NAGA CITY (MindaNews/13 Nov) — AMNESTY GRANTOR BEWARE. We write this in the context of an expected Presidential proclamation for certain persons for legally punishable acts committed “in pursuit of political beliefs or in connection with the rebellion waged by the New People’s Army (NPA) under the direction of the Communist Party of the Philippines,” which amnesty proclamation has been agreed in principle (not yet the actual proclamation) in the ongoing peace talks between the Government of the Republic of the Philippines (GRP) and the National Democratic Front of the Philippines (NDFP). This is intended “to promote an atmosphere conducive to the attainment of a just, comprehensive and enduring peace and in line with the Government’s peace and reconciliation initiatives.”
That is all well and good. Perhaps the only concern is that the amnesty should not cover those undeserving of it under generally or internationally accepted standards of non-coverage. Thus, the caveat in this article’s title. We understand that a draft of the expected proclamation provides “that amnesty shall not cover crimes against chastity and other crimes for personal ends.” This exclusion is justifiably warranted but it is not enough.
Interestingly, there is also, among others, House Bill (HB) No. 490 for an Act Granting Amnesty to Members of the CPP-NPA-NDFP “and other individuals and groups involved in past political conflicts who shall apply under this Act.” This is interesting on several levels. Firstly, amnesty is by concept an act of executive, not legislative, clemency. But unlike other forms of executive clemency such as pardon, reprieve and commutation of sentence, a presidential proclamation of amnesty is subject to a Congressional resolution (not bill) of concurrence. Secondly, the bill author is Representative and former President Gloria Macapagal Arroyo of the former “U.S.-Arroyo regime” with which the CPP-NPA-NDFP were mortal enemies. Indeed, what a difference a new regime, “anti-U.S.” at that, makes?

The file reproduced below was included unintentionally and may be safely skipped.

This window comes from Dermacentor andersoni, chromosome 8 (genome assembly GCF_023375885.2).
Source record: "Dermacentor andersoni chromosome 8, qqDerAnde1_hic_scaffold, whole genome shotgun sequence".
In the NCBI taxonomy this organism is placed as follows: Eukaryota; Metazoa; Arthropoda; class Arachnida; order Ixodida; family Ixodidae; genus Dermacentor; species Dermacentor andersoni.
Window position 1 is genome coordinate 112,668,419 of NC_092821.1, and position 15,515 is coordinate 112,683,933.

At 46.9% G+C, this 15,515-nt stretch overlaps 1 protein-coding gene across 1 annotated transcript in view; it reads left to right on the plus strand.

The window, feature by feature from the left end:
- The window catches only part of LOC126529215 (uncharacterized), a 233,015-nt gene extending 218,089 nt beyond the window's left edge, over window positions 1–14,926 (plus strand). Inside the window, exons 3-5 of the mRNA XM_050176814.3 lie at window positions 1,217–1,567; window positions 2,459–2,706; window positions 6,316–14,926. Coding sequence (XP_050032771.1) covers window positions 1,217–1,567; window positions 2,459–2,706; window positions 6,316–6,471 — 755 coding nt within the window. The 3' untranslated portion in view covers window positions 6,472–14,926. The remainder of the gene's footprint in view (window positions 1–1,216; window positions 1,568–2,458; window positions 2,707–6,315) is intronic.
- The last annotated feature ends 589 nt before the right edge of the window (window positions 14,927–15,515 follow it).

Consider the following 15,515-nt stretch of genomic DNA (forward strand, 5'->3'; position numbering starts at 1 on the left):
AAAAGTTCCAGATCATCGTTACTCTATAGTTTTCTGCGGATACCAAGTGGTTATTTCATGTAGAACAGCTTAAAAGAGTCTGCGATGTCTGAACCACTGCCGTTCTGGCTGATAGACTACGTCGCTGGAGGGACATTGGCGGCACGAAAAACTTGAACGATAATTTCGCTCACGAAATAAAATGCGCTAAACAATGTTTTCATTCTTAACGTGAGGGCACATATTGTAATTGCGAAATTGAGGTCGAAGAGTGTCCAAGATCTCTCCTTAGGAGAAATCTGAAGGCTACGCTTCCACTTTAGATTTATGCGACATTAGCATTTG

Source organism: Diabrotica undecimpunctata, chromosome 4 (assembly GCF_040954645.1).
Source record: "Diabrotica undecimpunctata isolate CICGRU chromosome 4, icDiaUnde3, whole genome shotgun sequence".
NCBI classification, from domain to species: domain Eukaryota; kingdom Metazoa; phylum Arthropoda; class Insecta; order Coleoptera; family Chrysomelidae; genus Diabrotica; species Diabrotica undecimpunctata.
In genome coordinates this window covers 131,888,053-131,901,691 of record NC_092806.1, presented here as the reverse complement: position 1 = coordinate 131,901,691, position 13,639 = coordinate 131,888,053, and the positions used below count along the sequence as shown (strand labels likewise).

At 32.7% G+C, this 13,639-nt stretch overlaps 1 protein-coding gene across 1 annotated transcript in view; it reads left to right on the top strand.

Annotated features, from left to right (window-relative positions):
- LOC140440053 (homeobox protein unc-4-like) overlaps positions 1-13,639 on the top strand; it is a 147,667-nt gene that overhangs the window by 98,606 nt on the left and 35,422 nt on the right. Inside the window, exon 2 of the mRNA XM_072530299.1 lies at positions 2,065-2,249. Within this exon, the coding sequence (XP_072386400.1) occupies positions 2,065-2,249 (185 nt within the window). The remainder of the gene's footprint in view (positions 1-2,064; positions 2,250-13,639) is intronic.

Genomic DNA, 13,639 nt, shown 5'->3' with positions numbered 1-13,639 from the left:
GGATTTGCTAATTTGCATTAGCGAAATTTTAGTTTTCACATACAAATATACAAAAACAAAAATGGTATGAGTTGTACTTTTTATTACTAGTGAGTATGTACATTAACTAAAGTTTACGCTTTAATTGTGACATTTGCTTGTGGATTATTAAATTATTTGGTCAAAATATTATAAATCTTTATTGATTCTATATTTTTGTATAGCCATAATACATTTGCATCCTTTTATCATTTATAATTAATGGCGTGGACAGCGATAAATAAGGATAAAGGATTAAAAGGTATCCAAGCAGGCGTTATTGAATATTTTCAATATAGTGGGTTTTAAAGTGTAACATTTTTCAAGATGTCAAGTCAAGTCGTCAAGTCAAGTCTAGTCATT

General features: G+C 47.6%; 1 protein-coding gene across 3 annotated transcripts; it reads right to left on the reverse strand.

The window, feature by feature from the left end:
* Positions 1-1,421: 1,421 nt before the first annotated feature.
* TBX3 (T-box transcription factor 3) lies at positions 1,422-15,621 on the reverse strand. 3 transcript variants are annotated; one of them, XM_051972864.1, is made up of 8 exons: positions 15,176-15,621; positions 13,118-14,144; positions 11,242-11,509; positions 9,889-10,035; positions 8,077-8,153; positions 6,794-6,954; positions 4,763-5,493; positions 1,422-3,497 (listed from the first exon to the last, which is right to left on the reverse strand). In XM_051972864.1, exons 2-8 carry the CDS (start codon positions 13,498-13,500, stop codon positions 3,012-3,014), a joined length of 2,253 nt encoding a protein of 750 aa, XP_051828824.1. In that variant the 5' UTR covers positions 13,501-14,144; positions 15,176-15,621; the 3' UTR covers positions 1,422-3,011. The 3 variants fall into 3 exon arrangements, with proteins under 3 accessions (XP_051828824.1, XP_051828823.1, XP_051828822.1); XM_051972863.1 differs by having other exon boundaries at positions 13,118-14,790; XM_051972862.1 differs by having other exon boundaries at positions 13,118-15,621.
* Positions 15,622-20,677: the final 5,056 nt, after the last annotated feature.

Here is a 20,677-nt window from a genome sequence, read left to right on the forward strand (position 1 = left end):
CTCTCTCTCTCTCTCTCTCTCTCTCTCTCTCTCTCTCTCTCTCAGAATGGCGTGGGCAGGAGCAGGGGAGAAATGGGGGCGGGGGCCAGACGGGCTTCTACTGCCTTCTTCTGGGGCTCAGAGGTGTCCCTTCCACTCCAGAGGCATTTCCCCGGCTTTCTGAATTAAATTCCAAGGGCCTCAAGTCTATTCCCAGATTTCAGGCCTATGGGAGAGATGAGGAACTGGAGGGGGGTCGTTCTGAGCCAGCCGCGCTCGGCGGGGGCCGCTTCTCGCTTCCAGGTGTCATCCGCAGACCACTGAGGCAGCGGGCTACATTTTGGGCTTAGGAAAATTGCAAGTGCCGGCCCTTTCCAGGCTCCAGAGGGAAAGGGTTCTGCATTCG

Thirdly, the amnesty coverage per HB 490 is broadened – as should usually be – to cover “other individuals and groups involved in past political conflicts,” i.e. other than the CPP-NPA-NDFP, presumably like its rejectionist breakaway groups, the Moro liberation fronts, and even military rebel groups. And fourthly, the Arroyo amnesty bill, to its credit, excludes from coverage “the crimes against chastity, rape, torture, kidnapping for ransom, use and trafficking of illegal drugs, and violations of international law or conventions and protocols, even if alleged to have committed in pursuit of political beliefs or if the individual or group [Note: group] was accused of political [the] political conflict.” (underscoring supplied)
There are crimes even for political ends or in pursuit of political beliefs that should indeed be excluded from amnesty under generally or internationally accepted standards of non-coverage. The most familiar standard is found in what is considered as a rule of customary international humanitarian law (IHL) that itself sanctions or mandates amnesty: “At the end of hostilities, the authorities in power must endeavor to grant the broadest amnesty to persons who have participated in non-international armed conflict, or those deprived of their liberty for reasons related to the armed conflict, with the exception of persons suspected of, accused of or sentenced for war crimes.” (underscorings supplied, from Rule 159 in the authoritative 2005 two-volume study of the International Committee on the Red Cross on Customary International Humanitarian Law)